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FCA and PRA to investigate Co-op Bank’s £1.5bn capital black hole

The FCA and Prudential Regulation Authority are launching enforcement investigations into the Co-operative Bank.

The Co-op Bank was forced to withdraw a bid to buy 632 Lloyds Banking Group last year when it discovered a £1.5bn capital black hole.

The PRA investigation will consider the role of former senior managers. No further information will be provided on the investigation until the legal process has concluded and an outcome has been reached.

The PRA and FCA investigations are the latest in a long line of other inquiries into the Co-op Bank’s problems including an internal review, an independent Treasury-commissioned inquiry and a Treasury select committee inquiry into the failed Lloyds’ branches bid.

The independent review will only take place once regulatory investigations are complete and will look into all issues around the bank.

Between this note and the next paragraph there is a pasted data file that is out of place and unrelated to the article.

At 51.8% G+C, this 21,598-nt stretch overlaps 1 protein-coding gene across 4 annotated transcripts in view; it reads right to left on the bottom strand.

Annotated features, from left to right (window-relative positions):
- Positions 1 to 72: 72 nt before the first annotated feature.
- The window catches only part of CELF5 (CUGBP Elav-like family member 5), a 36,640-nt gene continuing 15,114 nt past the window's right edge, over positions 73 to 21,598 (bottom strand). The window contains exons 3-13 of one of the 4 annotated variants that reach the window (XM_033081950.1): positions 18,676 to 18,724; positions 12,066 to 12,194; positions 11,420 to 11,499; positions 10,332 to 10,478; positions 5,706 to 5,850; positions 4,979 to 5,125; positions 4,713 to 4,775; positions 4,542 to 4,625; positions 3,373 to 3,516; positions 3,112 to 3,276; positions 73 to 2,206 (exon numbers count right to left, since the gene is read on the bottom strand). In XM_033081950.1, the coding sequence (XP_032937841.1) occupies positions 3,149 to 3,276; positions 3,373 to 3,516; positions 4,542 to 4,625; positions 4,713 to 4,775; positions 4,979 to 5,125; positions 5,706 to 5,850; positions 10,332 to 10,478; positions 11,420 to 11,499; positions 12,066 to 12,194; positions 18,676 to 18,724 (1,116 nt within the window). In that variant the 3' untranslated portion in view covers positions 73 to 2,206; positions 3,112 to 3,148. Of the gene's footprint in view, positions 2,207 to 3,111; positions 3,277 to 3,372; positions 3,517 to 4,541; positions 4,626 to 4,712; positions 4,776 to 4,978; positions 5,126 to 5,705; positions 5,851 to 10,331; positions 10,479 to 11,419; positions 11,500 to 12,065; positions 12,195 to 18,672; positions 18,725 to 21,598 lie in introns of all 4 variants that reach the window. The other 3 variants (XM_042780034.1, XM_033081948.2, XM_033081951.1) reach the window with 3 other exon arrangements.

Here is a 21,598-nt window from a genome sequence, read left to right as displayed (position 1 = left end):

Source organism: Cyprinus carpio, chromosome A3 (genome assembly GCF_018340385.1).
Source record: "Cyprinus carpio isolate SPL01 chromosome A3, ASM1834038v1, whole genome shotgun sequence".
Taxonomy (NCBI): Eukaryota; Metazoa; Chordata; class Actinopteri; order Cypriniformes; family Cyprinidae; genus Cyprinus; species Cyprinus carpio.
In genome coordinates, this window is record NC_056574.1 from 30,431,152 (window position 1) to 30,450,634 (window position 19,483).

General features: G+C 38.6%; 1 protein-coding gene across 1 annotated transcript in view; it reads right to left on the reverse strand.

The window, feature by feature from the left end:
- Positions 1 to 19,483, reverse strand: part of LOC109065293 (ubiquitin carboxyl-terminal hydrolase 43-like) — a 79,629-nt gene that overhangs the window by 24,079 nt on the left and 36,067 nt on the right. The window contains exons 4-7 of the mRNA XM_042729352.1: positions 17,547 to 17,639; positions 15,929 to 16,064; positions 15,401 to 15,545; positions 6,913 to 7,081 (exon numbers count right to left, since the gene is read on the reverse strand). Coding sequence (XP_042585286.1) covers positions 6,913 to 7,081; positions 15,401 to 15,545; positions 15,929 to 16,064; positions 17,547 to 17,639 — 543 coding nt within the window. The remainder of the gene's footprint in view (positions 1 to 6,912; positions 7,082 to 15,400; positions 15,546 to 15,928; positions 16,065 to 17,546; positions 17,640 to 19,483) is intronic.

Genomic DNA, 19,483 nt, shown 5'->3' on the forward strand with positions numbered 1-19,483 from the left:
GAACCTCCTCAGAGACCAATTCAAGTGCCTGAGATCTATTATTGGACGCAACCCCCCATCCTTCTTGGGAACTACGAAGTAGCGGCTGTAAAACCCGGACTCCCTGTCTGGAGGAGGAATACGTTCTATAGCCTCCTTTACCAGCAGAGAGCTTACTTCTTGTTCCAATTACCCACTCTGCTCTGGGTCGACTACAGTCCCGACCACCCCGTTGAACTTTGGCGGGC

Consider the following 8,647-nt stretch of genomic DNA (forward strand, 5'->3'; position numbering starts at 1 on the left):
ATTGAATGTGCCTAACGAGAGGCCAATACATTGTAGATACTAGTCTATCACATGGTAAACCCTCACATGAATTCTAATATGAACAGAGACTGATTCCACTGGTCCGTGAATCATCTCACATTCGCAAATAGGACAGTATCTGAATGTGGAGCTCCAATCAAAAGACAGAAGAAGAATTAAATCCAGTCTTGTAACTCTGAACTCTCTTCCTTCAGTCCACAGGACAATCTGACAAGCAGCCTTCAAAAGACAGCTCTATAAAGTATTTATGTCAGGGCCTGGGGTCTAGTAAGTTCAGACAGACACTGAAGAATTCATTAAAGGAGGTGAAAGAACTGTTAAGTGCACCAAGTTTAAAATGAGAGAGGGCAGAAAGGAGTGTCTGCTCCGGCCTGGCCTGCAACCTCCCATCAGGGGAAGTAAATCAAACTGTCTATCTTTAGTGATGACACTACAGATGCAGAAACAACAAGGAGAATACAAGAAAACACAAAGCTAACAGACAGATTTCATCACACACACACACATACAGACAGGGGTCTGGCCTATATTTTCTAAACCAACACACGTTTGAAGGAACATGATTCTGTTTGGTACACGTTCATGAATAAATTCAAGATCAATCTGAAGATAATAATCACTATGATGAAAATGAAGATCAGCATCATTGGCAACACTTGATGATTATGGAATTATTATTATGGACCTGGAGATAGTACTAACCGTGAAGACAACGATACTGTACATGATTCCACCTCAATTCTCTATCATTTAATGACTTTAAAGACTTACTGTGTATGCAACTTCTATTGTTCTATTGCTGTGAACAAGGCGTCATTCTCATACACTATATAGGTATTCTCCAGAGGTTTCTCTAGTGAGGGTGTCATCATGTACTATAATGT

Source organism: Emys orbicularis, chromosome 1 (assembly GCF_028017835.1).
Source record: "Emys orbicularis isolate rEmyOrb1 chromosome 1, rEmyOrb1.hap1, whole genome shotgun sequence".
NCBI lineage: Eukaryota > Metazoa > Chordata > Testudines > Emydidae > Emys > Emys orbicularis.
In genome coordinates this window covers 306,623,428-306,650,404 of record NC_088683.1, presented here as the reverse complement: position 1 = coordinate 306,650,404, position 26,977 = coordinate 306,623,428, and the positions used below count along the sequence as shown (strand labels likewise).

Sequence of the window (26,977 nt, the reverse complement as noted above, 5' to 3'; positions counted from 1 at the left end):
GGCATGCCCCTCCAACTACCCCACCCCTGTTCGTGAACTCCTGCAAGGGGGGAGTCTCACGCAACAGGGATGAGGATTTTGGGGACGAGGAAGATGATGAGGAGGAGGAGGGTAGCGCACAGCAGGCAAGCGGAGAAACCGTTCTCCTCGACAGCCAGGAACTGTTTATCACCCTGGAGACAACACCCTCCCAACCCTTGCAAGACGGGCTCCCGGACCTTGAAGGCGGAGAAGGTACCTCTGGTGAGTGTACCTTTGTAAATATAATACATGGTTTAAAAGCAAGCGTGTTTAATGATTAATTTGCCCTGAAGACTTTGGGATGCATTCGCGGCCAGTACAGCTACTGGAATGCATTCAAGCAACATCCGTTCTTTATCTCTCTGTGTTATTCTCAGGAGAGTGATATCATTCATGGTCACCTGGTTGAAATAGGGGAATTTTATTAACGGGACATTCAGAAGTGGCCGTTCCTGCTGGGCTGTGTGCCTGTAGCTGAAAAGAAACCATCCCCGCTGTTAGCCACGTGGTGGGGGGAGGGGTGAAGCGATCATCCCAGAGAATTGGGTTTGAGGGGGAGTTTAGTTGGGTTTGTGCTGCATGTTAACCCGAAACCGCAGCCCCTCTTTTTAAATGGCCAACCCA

FCA director of supervision Clive Adamson is being grilled by MPs tomorrow morning over his role in supervising the Co-op Bank’s troubles.

There is also a police investigation into former Co-op Bank chair Reverend Paul Flowers over drug allegations last year.


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There are 4 comments at the moment, we would love to hear your opinion too.

  1. That should take all of a good hours conversation with Griffiths-Jones (ex KPMG) !! they could even do it over a cup of tea in the canteen @ budgie tower block !!

    Probably find out that KPMG were more than happy to take the 7.5 million a year fees they charged the co-op for their “very robust” (haha) auditing services !!

    “Carpet swept and under” spring to mind

  2. There is a serious problem over timing. These inquiries can role on with regulators using them as a reason not to comment

  3. So of what value are the regulator’s half-yearly RMA returns and accounts if a black hole went undetected until it had ballooned to £1.5Bn and the Co-op realised it was in sherbert of the deepest kind?

    Never mind ~ the RDR will sort out all sorts of things like this and we’ll all live happily ever after in a world in which nothing ever goes wrong.

  4. GP Styles (GPS Economics) 6th January 2014 at 4:34 pm

    If it is anything like the HBOS report I would guess we might see a report by around 2021. Time is a great weapon for regulators, lenders and politicians alike…. not much help to customers and investors though.

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